Alberta Premier Jason Kenney said that if Montreal decides not to reinstall a statue of John A. Macdonald, which was toppled by protesters on Saturday, he would like to see it installed on the grounds of the Alberta legislature.
Montreal police confirmed the statue was unbolted, pulled down and sprayed with graffiti by protesters following one of a series of nationwide demonstrations that called for police to be defunded.
The statue’s head was disconnected from its body during the incident.
The movement to remove the statue was organized separately from the group calling for police defunding, according to a flyer obtained by Global News.
“Today, inspired by a summer of rebellion and anti-racist protest, a diverse coalition of young activists take it upon themselves to act where the city has failed,” read the flyer.
“We offer this action in solidarity with the Indigenous peoples of Tio’tia:ke, Turtle Island and across the globe, and all those fighting against colonialism and anti-Blackness in the struggle for a better world.”
“This vandalism of our history and heroes must stop,” Kenney said in a series of tweets Saturday afternoon.
“Many of those on the extreme left responsible for this kind of violence claim that Canada is an illegitimate state, all the while enjoying Canada’s rights, freedoms, privileges and prosperity,” Kenney said. “None of those things were created by accident.”
Kenney said that it is right to debate the life and legacy of Canada’s first prime minister, but wrong “to allow roving bands of thugs to vandalize our history with impunity.”
The premier added that Macdonald was an immigrant who overcame”unimaginable” personal trauma to create a country from divided factions.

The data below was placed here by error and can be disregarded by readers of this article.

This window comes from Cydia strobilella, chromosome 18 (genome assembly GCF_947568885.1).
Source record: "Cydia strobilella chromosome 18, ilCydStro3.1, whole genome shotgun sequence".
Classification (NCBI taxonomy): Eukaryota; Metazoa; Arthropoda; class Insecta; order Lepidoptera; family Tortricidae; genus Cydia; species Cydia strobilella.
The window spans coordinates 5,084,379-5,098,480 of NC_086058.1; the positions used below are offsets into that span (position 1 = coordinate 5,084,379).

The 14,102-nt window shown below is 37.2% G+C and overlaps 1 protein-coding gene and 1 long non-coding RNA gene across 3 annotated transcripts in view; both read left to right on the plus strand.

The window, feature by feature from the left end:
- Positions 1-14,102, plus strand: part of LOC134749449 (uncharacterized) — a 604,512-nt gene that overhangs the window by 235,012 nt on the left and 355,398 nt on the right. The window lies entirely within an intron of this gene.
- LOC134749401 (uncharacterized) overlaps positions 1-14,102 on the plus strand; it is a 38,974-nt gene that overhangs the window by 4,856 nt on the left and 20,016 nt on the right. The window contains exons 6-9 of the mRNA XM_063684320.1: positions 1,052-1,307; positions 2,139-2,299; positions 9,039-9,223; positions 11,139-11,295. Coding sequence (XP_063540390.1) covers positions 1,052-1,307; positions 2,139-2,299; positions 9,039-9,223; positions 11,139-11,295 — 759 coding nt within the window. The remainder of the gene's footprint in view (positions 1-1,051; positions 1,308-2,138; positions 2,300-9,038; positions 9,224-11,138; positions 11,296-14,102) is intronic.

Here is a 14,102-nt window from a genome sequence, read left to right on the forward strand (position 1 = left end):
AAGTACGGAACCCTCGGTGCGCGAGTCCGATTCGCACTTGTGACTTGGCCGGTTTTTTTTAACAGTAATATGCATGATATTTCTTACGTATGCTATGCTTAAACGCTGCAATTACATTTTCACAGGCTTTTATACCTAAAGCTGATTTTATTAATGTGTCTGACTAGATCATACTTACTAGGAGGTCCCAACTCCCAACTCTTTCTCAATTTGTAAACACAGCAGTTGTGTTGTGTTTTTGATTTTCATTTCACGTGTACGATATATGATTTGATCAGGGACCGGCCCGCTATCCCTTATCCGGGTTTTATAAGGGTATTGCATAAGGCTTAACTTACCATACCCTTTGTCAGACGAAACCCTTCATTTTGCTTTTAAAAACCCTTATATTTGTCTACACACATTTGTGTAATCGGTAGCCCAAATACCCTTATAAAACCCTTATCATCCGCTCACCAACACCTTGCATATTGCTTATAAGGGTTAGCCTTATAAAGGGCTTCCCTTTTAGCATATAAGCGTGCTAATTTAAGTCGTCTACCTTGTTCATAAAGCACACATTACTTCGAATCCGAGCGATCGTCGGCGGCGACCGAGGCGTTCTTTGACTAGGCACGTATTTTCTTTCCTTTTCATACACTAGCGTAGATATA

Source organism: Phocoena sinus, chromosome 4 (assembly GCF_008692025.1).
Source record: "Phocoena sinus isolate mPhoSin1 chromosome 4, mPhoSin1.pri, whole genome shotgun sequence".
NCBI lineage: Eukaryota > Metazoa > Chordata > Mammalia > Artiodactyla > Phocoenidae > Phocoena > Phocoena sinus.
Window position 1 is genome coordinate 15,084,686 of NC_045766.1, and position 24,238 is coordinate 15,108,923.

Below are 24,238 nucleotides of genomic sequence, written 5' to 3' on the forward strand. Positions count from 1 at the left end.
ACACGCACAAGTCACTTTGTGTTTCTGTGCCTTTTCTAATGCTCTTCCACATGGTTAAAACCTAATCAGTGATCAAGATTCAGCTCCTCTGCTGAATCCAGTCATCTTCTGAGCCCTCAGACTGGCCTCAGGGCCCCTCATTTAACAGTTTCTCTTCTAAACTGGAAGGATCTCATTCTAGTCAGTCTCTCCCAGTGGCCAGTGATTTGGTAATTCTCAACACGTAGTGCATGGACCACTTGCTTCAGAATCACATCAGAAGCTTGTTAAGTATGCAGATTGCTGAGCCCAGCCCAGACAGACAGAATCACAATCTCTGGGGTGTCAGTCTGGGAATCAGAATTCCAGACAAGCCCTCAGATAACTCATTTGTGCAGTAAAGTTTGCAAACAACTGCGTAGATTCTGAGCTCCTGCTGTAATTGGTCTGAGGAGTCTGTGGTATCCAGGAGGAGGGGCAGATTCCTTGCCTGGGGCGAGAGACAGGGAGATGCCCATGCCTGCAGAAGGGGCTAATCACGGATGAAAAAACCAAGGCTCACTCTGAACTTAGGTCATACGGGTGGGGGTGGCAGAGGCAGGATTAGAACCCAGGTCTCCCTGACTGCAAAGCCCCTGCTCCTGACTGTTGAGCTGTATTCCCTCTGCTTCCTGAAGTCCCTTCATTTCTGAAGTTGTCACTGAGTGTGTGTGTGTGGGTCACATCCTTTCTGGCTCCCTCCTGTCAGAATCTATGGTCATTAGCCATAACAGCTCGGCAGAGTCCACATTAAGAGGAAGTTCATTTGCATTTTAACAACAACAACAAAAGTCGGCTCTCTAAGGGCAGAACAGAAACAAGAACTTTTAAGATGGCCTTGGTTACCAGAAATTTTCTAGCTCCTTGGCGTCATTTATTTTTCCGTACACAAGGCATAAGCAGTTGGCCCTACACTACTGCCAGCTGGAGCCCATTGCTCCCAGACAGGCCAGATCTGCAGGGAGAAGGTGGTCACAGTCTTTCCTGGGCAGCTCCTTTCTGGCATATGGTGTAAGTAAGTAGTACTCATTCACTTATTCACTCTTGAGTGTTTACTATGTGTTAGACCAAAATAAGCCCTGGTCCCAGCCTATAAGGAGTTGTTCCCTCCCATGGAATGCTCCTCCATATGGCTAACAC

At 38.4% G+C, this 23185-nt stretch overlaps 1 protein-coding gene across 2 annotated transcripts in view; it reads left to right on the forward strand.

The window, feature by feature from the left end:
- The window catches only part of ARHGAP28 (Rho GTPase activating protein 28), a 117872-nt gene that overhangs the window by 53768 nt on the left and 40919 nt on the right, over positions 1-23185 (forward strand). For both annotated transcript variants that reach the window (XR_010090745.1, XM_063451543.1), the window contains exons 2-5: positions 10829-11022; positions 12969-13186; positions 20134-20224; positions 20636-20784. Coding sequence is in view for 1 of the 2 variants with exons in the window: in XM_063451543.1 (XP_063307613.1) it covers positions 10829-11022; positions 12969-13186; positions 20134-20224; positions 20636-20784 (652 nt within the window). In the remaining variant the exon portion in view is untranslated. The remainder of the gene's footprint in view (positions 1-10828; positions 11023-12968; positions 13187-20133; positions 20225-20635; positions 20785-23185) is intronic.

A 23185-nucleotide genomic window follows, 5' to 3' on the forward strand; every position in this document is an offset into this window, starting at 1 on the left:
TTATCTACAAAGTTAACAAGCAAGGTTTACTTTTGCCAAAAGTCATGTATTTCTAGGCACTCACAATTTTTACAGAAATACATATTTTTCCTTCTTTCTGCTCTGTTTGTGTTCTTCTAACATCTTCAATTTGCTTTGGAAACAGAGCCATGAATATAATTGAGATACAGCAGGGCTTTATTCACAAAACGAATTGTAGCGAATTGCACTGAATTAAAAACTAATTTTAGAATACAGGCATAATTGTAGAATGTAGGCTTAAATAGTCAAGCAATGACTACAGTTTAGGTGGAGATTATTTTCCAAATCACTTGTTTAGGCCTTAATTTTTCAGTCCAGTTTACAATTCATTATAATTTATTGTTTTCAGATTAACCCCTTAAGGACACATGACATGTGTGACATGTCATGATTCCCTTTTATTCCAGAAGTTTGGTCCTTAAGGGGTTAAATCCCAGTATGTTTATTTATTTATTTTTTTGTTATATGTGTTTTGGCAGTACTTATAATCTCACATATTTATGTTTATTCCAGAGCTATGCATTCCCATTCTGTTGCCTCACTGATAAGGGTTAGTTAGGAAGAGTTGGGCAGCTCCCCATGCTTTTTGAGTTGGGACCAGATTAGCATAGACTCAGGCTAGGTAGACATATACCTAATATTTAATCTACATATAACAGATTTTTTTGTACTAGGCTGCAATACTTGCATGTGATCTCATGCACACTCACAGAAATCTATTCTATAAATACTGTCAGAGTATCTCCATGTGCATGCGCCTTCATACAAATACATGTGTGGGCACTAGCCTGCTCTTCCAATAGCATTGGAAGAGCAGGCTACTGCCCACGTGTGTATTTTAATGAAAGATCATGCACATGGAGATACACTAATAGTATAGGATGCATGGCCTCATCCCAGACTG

On Sunday, Kenney also appeared on The Roy Green Show, where he spoke about the statue’s vandalism.
“This was done by people on the extreme left,” Kenney said.
“These are basically people that (have) Marxist, extreme-left political ideology, who believe in using violence. And that’s what it was. It was violence against public property, against a symbol of Canada.”
Kenney also questioned why the protesters were permitted to vandalize the statue in the first place.
“Why were the police standing by watching the statue get torn down? One of the principles of the country that John Macdonald helped to found was the principle of the rule of law, and that was violated fragrantly by violent anarchists who hate this country.”
It is not the first time the John A. Macdonald statue has been targeted by those who see it as a symbol of racism and colonialism.
Critics of the statue have said that the Macdonald government’s involvement in the creation of the Indian Act, and the establishment of the residential school system, as well as racist comments towards Indigenous peoples, are reasons to target the statue.
Montreal’s mayor, Valérie Plante, was also quick to condemn the vandalism and added that the city’s public art office will begin work on the conservation of the statue in consultation with the city’s heritage experts.
“If the City of Montreal decides not to restore Wade’s statue of Macdonald to where it has stood for 125 years, we would be happy to receive it for installation on the grounds of Alberta’s legislature,” Kenney said.
–with files from Global News’ Alessia Maratta, Allison Bench, and The Canadian Press.